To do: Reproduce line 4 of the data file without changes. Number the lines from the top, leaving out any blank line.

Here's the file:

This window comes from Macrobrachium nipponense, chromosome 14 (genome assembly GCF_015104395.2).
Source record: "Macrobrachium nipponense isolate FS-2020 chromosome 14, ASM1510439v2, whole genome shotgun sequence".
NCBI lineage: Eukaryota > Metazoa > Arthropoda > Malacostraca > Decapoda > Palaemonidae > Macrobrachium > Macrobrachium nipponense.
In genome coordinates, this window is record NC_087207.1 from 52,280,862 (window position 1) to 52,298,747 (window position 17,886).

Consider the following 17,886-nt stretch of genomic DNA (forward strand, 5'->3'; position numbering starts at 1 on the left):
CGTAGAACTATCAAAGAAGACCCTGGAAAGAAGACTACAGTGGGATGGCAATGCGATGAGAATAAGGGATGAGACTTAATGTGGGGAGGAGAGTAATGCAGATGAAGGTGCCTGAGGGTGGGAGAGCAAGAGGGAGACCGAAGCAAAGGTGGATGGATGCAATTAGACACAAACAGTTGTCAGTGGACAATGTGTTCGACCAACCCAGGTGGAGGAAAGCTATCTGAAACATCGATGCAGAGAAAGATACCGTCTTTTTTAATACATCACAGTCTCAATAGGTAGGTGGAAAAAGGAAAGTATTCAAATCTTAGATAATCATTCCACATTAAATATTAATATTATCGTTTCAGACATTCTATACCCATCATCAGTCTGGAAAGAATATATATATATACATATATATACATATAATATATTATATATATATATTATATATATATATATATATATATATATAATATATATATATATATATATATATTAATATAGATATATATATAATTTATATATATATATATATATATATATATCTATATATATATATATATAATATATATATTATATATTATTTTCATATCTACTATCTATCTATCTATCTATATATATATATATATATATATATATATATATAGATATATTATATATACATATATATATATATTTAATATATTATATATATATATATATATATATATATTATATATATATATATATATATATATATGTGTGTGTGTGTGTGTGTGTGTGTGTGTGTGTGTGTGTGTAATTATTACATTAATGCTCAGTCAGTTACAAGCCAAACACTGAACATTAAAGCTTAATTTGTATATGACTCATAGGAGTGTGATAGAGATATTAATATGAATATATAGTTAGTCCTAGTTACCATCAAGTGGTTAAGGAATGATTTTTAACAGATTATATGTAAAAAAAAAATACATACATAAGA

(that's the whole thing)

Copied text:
In genome coordinates, this window is record NC_087207.1 from 52,280,862 (window position 1) to 52,298,747 (window position 17,886).